- CAMC: Quality leader, economic engine - Archived
While most people think of CAMC as a leader in quality care, technology and as a referral center for many specialties, many may not think of CAMC as a powerful force in the region's economy. Yet it is.
According to a recent study by the National Center for Rural Health, "the role hospitals and hospital systems play as major contributors to the economy is often overlooked... the economic contributions result in a significant number of jobs and wages, salaries, and benefits created in other businesses and industries."
According to a National Center for Rural Health study conducted and presented by Dr. Gerald A. Doeksen, regents professor and director at Oklahoma State University, jobs and payroll in the health care industry in West Virginia continue to grow and now account for roughly 20 percent of employment and payroll in the state.
The study looked specifically at Kanawha, Putnam, Boone, Clay and Lincoln counties. In 2011, CAMC Health System accounted for about 11,000 jobs in our area.
"CAMC had 6,126 full- and part-time employees in fiscal year 2011. The area hospital employment multiplier was 1.75; this means that for every job in the hospital sector, another 0.75 jobs are created in other businesses in the economy of the five-county medical service area," according to the study.
In dollars and cents, this means "the total income impact of Charleston Area Medical Center from operating activities was $520.9 million on the economy of the five-county medical service area."
When you consider construction-related activities at CAMC, that number jumps to $536.3 million.
The fact that Charleston Area Medical Center is a tax-exempt entity does not mean that CAMC does not generate significant tax dollars through its employees and the secondary employment.
The study estimated CAMC employees paid $41.4 million in federal taxes in 2011 (adding construction and secondary employees the total was $64.8 million); total state income taxes (CAMC, construction and secondary employees) was $23.4 million; total sales taxes (CAMC, construction and secondary employees) was $12 million and the total local residential property taxes (CAMC, construction and secondary employees) was $4.7 million.
"Only by continually re-investing in the broader forms of wealth will we be able to increase the quality of life for present generations and sustain the livelihoods for all of us," said Becky Ceperley, president and CEO, The Greater Kanawha Valley Foundation. camc.org.
"CAMC not only provides health services to the residents of our community but also contributes to many aspects of that broader wealth. The Greater Kanawha Valley Foundation looks forward to continuing to work with CAMC to improve the quality of life in our region."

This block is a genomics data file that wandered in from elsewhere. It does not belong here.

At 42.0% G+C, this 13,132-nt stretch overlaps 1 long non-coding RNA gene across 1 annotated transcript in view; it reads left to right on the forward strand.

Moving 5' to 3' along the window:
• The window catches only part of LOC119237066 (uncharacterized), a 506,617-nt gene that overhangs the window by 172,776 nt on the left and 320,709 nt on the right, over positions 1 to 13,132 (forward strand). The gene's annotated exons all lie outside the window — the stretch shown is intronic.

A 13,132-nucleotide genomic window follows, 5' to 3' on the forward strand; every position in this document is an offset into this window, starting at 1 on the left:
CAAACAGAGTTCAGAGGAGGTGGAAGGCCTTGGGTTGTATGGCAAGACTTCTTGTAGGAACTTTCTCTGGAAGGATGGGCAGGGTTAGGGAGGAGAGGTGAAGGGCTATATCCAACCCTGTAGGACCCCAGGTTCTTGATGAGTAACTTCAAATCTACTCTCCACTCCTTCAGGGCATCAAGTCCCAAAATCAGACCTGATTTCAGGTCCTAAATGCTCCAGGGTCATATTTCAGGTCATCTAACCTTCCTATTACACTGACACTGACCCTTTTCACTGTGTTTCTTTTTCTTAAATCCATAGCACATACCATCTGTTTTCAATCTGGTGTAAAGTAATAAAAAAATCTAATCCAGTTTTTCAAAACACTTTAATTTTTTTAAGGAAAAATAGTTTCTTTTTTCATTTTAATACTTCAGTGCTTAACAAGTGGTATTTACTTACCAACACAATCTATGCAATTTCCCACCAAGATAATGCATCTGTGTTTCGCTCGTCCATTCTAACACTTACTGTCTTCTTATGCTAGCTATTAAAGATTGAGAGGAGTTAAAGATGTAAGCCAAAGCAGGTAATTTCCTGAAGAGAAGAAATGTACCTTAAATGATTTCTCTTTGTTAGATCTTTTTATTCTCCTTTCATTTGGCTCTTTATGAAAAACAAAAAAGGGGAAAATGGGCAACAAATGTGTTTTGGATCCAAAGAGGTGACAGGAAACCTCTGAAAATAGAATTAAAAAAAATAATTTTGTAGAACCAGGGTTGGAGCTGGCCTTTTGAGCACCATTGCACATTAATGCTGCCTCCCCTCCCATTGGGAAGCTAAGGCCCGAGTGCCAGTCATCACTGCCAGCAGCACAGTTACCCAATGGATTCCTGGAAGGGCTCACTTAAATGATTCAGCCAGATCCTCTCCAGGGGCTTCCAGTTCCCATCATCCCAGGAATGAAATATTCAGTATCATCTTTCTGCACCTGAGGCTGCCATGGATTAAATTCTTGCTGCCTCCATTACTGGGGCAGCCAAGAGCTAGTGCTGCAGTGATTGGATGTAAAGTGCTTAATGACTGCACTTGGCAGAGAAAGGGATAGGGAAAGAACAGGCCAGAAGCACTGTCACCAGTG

During this same time (FY 2011), CAMC wrote off more than $39 million in charity care at cost, wrote off more than $21.5 million as bad debt at cost and experienced more than $140.2 million in losses on patients with government insurance (i.e. Medicaid, Medicare, PEIA), which reimburses health care providers below the cost of care.
As the state's largest safety net hospital, CAMC provides care to a disproportionately large Medicaid and uninsured population, offers services that the community needs and serves as a regional tertiary care center that many rural hospitals refer patients to for specialized treatment.
"CAMC provides the community with many services, at a financial loss, that no one else offers," said David Ramsey, CAMC CEO. "And as a not-for-profit, any money remaining at the end of the year gets invested right back in to equipment, facilities and services."
Volunteerism is another vital part of creating and maintaining a thriving community, and each year employees give their time to local nonprofits, churches and other organizations in hopes of making a difference in the area.
CAMC recently conducted a volunteerism survey to see where employees and physicians are helping their communities. The 232 employees and six physicians who responded spend an average of 11 hours a month volunteering. The organizations range from national groups to local schools, churches and fire departments.
"We encourage our employees to be involved in their community, in whatever form they choose," Ramsey said. "One of the reasons our area has such a wonderful quality of life is that West Virginians have a strong sense of community."
CAMC also is one of four major teaching hospitals in West Virginia that trains medical students, resident physicians and students in a variety of other health-related disciplines.
There are currently 176 residents, fellows and interns at CAMC in various specialties. CAMC also serves as a clinical training site for about 800 students per year through educational affiliations with regional colleges and universities. In addition to teaching future clinicians, CAMC also provides several educational opportunities to the public.
For more information about the companies of the CAMC Health System, and job opportunities or services offered, visit camc.org.